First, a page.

by Andrea Mariottini
HyperScale is proudly supported by
This is the 1/72 scale Fiat G 91 Y produced by the
Italian "cottage company" Cunarmodel of the Gualdoni brothers (
www.cunarmodel.it ). It is a 22
year old model; I made it on leave during my military service in the
Italian Army between 1979 and 1980.
Well known in Italy for their aircraft desk models
and their aircraft color profiles published by the Italian Aviation
Research Branch and Aerofan magazines, the Gualdoni brothers also
produced a range of Aermacchi jet trainers.
After many years of absence, Cunarmodel is back
again on the shelves of the model shops with a range of Italian aircraft
made in resin; a new G 91 Y is part of the new range of resin kits.
The G 91 Y was a single-seat strike and
reconnaissance fighter, successor of the Fiat G 91 R. Due to the two
General Electric J85-GE13A turbojets, the G 91 Y possessed more power
and improved load-carrying capability.
But I do not want to tell the story of this
aircraft. The purpose of my article is to show the difference between
the today's available technology to make models and what was available
more than 20 years ago.
To make the Me 410 that appeared recently on
HyperScale I had the opportunity to use a very detailed kit with neatly
engraved panel lines, a photo etched sheet with tons of components,
resin and metal accessories, a vacuformed canopy, a dedicated decal
sheet, softening liquids for decals, acrylic colors, transparent
sealers, an airbrush, some kilos of documentation.
To make the G 91 Y I could use almost nothing
except the kit itself, a Microscale decal sheet for the Italian
roundels, a few photos on some magazines and a lot of inventiveness.
At that time (and maybe also today) the kit was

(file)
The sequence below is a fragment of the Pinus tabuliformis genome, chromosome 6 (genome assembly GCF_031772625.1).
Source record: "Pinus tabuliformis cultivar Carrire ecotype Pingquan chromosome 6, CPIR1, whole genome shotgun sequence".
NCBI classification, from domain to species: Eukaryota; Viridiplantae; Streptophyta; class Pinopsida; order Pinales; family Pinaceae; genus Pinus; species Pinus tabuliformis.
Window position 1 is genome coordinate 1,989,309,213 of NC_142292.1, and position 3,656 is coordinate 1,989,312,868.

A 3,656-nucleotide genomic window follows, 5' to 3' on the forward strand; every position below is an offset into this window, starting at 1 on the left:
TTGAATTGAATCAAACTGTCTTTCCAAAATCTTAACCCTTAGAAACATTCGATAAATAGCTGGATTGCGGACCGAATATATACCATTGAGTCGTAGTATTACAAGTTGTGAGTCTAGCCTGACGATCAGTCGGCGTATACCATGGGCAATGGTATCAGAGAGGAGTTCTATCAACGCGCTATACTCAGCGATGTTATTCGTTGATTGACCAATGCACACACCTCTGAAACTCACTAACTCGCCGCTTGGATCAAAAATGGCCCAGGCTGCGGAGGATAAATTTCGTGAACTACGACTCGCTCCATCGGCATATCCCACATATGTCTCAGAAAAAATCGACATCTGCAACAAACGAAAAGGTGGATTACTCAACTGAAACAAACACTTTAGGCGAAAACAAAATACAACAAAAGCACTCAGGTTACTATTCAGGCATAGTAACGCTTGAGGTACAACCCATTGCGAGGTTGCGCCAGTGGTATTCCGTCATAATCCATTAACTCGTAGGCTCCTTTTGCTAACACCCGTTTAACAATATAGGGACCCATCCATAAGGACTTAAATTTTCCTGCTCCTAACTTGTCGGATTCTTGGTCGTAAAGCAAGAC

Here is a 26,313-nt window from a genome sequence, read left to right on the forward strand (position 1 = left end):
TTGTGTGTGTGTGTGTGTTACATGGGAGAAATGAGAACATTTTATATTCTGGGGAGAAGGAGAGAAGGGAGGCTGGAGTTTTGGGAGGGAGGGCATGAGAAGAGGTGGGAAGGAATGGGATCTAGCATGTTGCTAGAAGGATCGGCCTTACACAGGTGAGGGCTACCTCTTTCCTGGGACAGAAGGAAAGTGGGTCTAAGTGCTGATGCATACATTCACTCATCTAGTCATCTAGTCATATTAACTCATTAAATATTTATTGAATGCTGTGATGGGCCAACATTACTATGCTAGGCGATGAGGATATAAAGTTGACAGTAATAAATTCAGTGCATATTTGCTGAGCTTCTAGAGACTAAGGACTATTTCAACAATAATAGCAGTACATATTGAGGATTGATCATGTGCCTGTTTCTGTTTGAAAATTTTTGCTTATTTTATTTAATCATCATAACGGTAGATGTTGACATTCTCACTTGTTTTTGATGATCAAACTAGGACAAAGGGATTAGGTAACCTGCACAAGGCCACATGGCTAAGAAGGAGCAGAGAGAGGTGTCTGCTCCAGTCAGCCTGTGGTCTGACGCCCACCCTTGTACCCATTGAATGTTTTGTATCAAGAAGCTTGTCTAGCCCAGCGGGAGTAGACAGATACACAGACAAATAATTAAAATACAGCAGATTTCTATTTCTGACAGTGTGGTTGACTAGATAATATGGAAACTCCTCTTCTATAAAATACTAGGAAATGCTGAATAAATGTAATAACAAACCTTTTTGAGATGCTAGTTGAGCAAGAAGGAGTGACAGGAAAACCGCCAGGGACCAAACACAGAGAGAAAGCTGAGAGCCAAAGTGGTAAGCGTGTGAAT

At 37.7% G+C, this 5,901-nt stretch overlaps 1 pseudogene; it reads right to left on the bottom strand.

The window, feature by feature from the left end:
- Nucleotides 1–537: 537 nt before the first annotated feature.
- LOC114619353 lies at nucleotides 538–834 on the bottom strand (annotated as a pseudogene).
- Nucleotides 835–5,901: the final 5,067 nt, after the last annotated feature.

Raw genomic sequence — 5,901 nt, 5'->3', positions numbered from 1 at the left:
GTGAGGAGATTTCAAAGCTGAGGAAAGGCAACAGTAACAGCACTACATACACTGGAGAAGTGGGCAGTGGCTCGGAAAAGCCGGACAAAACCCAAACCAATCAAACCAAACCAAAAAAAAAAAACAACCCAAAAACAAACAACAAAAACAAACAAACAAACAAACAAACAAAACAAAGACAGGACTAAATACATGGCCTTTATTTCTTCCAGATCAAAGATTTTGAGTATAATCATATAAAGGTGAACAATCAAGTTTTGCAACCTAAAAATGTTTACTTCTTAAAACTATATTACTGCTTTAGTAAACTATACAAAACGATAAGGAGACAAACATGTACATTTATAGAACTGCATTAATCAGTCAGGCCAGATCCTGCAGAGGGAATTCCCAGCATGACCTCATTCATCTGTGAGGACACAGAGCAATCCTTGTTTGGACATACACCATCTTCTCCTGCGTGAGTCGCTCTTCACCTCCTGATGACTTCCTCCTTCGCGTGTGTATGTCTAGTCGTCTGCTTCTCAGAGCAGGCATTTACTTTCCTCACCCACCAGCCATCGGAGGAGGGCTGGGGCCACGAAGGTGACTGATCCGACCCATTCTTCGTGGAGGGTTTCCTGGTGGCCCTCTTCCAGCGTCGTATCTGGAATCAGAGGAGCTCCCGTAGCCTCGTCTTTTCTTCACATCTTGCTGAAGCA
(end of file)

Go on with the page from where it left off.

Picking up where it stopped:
very good with detailed cockpit, cannon bay, separeted flaps and dive
brakes. It was produced by using a low pressure injection process; I
have been told by the Gualdoni brothers that the mould unfortunately
broke after a short time.
Many details have been hand made like the guns,
their protections, the lenses of the cameras, the seat belts and other
details in the cockpit.
The model has been hand-painted in the NATO
gray-green scheme on the upper-surface with Humbrol enamels. Since the
airbrushes were not easily available, my problem was how to paint the
lower surfaces in silver; the solution was found in a small tube of Rub
'n Buff silver paste. Do you remember it? It has been sufficient to thin
the silver paste with the Humbrol thinner, gently paint the lower
surfaces with a soft brush and the silver was done with a smooth finish.
As I mentioned before, the Italian roundels come
from a Microscale decal sheet. No other decals were available for this
aircraft so the 32 - 7 code were done with dry transfers of quite good
size and shape from Letraset; the shark-mouth, the eyes, the 32° Stormo
badge on the fin and all the stencils, walkways included, have been
The model was sealed with a Letraset transparent
spray generally used to fix the dry transfers on the paper.
Some years later my model was finished, the
Matchbox's G 91 Y became available on the market. RCR's photo etched
sheet also became available. I think that now it should be much easier
to make a better G 91 Y model.
I do not want to make any comparison between today
and 20 years ago and I do not want to conclude what is better. I just
want to show to the young modellers and to remember to the old modellers
(like me) how we did work in the past.
What I can say for sure is that to make a model is
as entertaining for me today as it was in the past!
Click the thumbnails below
to view larger images:
Model, Images and Text Copyright © 2002 by
Page Created 23 December, 2002
Last Updated 04 June, 2007
Back to HyperScale